The United Arab Emirates has promised $15 million in aid to support United Nations relief operations in Jenin after deadly violence turned the refugee camp’s streets and houses into rubble and cut off power and water.
U.N. Secretary General Antonio Guterres urged Israel to abide by its international legal obligations, saying that “escalation is not the solution,” warning that violence “simply bolsters radicalization.”
Israel maintains that it was uprooting radical militants and weapons caches in the West Bank camp.
Observers like Jordanian independent analyst Osama Al Sharif see Israel’s military incursion as encouraging more Palestinian youth to join militant groups. That’s because, he told VOA, there are no tangible results from a moribund peace process, while many reject the aging and ineffective leadership in the Palestinian Authority.
“It’s a generation in despair. There hasn’t been any kind of genuine attempt to create hope for the majority of Palestinians in the occupied territories. This Palestinian Authority is incapable of protecting the Palestinians in the areas it controls. The only thing that the Israelis want from the Palestinian Authority is security coordination. They’re not talking to the PA over a peace process. They are not in favor of an independent Palestinian state. They are against a two-state solution. So, what else is there for especially those young Palestinians increasingly seeing what is left of the West Bank being colonized by Jewish settlers?” said Al Sharif.
Washington Post columnist David Ignatius blames both Israel and the Palestinians for the worrying developments.
“The Palestinian Authority’s security forces,” he said, “have lacked the firepower or will to challenge the growing presence of Hamas and Islamic Jihad” in Jenin, both militant groups backed by Iran.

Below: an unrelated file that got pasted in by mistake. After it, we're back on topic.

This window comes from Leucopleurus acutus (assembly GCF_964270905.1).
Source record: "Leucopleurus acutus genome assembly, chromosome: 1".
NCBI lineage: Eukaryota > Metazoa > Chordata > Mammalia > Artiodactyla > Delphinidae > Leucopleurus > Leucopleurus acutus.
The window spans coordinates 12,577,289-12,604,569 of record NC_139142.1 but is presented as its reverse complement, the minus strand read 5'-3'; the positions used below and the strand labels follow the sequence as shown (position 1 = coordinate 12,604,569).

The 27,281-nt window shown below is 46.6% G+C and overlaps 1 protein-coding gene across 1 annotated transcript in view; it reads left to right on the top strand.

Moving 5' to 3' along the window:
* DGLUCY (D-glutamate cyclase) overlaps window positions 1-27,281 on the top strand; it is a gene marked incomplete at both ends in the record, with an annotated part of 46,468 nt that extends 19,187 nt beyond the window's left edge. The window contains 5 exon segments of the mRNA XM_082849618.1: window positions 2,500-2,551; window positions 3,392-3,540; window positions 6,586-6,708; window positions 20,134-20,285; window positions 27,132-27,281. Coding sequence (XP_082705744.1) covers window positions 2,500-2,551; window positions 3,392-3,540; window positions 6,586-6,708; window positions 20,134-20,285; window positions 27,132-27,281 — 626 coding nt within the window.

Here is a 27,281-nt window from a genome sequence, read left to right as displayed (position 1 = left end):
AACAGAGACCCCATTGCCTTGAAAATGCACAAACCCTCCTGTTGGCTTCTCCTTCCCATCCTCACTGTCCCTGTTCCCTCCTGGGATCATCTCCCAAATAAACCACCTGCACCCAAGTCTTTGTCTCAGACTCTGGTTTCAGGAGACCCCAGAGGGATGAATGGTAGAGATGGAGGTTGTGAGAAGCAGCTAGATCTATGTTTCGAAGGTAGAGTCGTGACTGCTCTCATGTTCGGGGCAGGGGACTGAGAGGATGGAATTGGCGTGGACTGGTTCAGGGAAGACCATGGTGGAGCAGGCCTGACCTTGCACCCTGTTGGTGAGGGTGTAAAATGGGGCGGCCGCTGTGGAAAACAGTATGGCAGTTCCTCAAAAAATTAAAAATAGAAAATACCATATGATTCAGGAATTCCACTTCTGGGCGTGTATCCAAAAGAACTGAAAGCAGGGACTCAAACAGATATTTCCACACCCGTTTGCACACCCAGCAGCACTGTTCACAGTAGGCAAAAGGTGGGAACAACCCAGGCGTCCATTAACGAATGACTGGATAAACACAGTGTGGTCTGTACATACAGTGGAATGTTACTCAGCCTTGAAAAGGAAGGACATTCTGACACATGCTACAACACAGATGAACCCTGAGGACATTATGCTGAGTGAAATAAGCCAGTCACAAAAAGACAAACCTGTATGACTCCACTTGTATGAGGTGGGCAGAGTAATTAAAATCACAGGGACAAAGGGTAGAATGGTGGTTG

Others, like the Jenin Brigades, have risen to confront violence by Jewish settlers. The group reported that eight of the 12 dead were its members, while hundreds of others were wounded.
Ignatius also criticized Israel’s “refusal to control and discipline the ever-expanding [Jewish] settlements in the West Bank” undertaken by its current hardline nationalist government, pointing out that even if both sides really wanted a Palestinian state to materialize now, “there is simply not enough land left in a small territory dotted with Israeli settlements and ‘outposts.’”
Michael Milstein, a former adviser to the Israeli agency overseeing Palestinian affairs in the West Bank, told London’s Financial Times that Jenin is a wake-up call.
“The basic problems in the West Bank are much deeper than terror or military or security problems. You also need to take care of political and social and economic problems,” Milstein said, pointing to the apparent disintegration of the Palestinian Authority.
Jordanian analyst Al Sharif said there doesn’t appear to be an endgame.
“We are reaching the point of truth. When you are talking about a second or third intifada, an implosion. All negative scenarios are there waiting to happen because simply there is no alternative, no political process,” said Al Sharif.
He said that inside Israel, there also seems to be no answer to what is next.